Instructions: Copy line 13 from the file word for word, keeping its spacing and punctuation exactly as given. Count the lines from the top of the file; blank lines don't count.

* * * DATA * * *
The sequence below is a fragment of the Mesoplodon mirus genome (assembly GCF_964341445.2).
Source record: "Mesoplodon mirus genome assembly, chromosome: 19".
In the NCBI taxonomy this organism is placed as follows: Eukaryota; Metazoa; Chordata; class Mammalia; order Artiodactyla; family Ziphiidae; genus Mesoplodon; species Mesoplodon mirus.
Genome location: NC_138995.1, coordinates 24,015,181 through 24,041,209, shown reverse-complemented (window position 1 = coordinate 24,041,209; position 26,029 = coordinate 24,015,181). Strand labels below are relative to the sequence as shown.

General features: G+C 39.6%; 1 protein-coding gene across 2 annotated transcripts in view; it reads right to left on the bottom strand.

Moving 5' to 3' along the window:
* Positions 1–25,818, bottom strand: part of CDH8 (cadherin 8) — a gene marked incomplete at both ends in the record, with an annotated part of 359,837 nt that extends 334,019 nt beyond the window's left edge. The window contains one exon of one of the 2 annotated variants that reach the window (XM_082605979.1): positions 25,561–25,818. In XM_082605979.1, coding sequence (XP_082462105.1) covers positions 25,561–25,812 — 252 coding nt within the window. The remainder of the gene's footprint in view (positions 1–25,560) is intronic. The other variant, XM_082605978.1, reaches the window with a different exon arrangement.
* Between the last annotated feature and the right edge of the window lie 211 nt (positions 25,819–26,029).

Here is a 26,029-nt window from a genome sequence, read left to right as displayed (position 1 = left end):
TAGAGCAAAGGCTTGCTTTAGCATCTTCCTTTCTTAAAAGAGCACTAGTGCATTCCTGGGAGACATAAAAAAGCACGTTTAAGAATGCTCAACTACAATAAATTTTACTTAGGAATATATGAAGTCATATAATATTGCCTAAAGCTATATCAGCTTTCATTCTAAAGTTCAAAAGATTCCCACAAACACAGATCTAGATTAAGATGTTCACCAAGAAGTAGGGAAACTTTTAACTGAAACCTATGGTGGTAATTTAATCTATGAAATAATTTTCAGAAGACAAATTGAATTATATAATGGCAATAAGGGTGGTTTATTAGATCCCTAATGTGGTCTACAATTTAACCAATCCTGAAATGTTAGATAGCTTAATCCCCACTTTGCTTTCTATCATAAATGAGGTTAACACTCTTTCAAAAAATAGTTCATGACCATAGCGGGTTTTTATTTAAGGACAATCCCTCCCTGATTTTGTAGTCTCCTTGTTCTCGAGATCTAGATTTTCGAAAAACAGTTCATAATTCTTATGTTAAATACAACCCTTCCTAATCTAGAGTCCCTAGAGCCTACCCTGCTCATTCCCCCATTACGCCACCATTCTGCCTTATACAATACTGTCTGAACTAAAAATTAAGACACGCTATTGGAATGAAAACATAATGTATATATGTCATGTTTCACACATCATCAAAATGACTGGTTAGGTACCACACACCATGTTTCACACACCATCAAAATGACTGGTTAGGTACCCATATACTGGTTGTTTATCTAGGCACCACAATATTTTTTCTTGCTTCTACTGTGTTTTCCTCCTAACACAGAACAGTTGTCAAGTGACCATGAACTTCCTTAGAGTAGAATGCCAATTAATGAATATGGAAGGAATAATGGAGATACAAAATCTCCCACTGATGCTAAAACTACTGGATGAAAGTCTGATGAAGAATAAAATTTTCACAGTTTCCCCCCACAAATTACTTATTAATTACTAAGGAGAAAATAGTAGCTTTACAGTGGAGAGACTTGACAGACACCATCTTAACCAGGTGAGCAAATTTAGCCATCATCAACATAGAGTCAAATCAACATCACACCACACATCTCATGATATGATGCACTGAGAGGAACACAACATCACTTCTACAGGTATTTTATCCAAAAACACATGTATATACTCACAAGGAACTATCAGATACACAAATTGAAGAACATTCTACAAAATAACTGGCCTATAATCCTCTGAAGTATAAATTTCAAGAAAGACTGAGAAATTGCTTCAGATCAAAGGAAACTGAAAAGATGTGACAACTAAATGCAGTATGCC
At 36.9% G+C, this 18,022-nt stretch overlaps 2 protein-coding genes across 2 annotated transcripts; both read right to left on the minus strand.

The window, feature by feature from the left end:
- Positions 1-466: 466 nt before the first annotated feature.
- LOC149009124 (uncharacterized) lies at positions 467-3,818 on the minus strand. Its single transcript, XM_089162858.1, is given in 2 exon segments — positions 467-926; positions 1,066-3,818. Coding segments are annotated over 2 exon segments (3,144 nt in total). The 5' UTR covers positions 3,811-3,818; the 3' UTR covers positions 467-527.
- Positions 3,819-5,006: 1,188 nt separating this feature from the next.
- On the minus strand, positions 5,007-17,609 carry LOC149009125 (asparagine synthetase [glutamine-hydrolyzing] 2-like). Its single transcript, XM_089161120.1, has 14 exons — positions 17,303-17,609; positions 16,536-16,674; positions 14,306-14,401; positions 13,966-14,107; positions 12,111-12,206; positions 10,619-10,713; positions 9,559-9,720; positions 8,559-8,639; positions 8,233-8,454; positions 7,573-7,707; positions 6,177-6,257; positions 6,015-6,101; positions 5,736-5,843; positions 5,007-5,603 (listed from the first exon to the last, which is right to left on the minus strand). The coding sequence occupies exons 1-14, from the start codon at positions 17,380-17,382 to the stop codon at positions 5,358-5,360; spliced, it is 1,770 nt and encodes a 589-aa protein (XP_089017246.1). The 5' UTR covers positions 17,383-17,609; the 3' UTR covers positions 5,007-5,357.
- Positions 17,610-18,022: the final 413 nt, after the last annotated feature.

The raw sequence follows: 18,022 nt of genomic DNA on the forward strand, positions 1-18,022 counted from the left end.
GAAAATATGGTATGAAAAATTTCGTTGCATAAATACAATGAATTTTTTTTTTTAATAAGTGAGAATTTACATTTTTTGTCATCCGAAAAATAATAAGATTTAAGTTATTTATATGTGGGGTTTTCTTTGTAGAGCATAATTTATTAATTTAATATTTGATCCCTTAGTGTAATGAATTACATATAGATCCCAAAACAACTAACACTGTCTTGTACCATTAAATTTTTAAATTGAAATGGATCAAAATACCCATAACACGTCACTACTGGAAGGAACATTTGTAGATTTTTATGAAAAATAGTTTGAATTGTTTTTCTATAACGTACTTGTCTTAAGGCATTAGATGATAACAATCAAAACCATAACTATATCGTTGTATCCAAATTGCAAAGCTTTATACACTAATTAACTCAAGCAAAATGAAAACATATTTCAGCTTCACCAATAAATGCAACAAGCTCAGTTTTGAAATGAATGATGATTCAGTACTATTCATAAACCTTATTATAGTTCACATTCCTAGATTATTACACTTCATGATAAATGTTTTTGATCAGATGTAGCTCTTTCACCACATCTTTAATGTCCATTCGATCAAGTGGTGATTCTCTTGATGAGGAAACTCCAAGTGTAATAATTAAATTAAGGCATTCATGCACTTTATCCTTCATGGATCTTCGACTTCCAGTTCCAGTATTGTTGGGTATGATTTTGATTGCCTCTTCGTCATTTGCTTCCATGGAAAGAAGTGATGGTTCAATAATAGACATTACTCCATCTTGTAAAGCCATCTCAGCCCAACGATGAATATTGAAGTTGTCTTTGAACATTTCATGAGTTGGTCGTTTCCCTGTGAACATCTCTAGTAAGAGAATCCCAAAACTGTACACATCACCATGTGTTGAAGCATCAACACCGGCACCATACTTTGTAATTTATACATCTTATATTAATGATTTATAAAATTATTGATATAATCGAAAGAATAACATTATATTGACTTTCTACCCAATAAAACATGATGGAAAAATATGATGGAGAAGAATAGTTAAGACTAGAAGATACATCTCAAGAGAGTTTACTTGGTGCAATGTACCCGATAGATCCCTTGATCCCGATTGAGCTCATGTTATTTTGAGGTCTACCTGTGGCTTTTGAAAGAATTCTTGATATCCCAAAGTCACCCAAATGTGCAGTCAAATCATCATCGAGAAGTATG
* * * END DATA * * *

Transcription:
- Positions 1-466: 466 nt before the first annotated feature.